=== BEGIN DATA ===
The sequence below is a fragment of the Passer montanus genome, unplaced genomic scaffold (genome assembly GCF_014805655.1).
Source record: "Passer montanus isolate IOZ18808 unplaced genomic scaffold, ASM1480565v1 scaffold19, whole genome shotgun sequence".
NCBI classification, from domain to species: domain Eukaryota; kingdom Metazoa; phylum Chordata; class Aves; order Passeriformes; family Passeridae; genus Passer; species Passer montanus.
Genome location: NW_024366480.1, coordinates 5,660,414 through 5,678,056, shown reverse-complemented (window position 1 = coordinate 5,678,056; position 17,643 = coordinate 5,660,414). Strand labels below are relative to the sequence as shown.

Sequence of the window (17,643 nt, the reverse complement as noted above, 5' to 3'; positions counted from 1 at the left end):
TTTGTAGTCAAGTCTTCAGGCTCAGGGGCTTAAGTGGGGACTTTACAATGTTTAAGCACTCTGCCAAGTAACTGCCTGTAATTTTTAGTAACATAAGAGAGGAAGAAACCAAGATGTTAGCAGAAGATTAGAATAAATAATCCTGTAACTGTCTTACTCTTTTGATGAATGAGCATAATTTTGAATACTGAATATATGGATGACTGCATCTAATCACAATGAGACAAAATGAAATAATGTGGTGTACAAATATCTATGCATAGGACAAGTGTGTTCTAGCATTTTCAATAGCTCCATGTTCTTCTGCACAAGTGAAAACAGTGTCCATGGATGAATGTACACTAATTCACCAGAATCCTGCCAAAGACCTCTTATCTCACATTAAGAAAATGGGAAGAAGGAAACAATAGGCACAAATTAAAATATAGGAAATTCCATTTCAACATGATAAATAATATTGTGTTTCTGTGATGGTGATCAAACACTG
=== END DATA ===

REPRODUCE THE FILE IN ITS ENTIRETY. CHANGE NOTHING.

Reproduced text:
The sequence below is a fragment of the Passer montanus genome, unplaced genomic scaffold (genome assembly GCF_014805655.1).
Source record: "Passer montanus isolate IOZ18808 unplaced genomic scaffold, ASM1480565v1 scaffold19, whole genome shotgun sequence".
NCBI classification, from domain to species: domain Eukaryota; kingdom Metazoa; phylum Chordata; class Aves; order Passeriformes; family Passeridae; genus Passer; species Passer montanus.
Genome location: NW_024366480.1, coordinates 5,660,414 through 5,678,056, shown reverse-complemented (window position 1 = coordinate 5,678,056; position 17,643 = coordinate 5,660,414). Strand labels below are relative to the sequence as shown.

Sequence of the window (17,643 nt, the reverse complement as noted above, 5' to 3'; positions counted from 1 at the left end):
TTTGTAGTCAAGTCTTCAGGCTCAGGGGCTTAAGTGGGGACTTTACAATGTTTAAGCACTCTGCCAAGTAACTGCCTGTAATTTTTAGTAACATAAGAGAGGAAGAAACCAAGATGTTAGCAGAAGATTAGAATAAATAATCCTGTAACTGTCTTACTCTTTTGATGAATGAGCATAATTTTGAATACTGAATATATGGATGACTGCATCTAATCACAATGAGACAAAATGAAATAATGTGGTGTACAAATATCTATGCATAGGACAAGTGTGTTCTAGCATTTTCAATAGCTCCATGTTCTTCTGCACAAGTGAAAACAGTGTCCATGGATGAATGTACACTAATTCACCAGAATCCTGCCAAAGACCTCTTATCTCACATTAAGAAAATGGGAAGAAGGAAACAATAGGCACAAATTAAAATATAGGAAATTCCATTTCAACATGATAAATAATATTGTGTTTCTGTGATGGTGATCAAACACTG